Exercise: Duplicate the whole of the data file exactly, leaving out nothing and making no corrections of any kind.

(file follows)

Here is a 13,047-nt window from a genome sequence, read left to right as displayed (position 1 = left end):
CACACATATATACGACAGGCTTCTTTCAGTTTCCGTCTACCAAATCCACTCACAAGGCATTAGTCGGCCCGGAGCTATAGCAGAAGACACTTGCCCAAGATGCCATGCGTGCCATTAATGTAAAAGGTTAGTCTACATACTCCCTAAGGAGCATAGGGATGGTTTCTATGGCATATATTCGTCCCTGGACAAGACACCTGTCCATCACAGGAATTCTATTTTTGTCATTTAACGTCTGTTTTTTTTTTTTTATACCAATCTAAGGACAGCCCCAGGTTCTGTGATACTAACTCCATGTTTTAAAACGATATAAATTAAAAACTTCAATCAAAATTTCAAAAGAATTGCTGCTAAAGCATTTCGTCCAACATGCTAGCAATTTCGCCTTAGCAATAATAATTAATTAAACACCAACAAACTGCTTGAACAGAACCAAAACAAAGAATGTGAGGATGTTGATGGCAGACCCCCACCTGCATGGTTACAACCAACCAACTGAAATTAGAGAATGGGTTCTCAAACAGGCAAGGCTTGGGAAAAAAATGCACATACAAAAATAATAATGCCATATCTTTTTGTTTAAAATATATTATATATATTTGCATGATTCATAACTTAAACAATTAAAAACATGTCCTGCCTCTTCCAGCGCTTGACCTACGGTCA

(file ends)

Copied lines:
Here is a 13,047-nt window from a genome sequence, read left to right as displayed (position 1 = left end):
CACACATATATACGACAGGCTTCTTTCAGTTTCCGTCTACCAAATCCACTCACAAGGCATTAGTCGGCCCGGAGCTATAGCAGAAGACACTTGCCCAAGATGCCATGCGTGCCATTAATGTAAAAGGTTAGTCTACATACTCCCTAAGGAGCATAGGGATGGTTTCTATGGCATATATTCGTCCCTGGACAAGACACCTGTCCATCACAGGAATTCTATTTTTGTCATTTAACGTCTGTTTTTTTTTTTTTATACCAATCTAAGGACAGCCCCAGGTTCTGTGATACTAACTCCATGTTTTAAAACGATATAAATTAAAAACTTCAATCAAAATTTCAAAAGAATTGCTGCTAAAGCATTTCGTCCAACATGCTAGCAATTTCGCCTTAGCAATAATAATTAATTAAACACCAACAAACTGCTTGAACAGAACCAAAACAAAGAATGTGAGGATGTTGATGGCAGACCCCCACCTGCATGGTTACAACCAACCAACTGAAATTAGAGAATGGGTTCTCAAACAGGCAAGGCTTGGGAAAAAAATGCACATACAAAAATAATAATGCCATATCTTTTTGTTTAAAATATATTATATATATTTGCATGATTCATAACTTAAACAATTAAAAACATGTCCTGCCTCTTCCAGCGCTTGACCTACGGTCA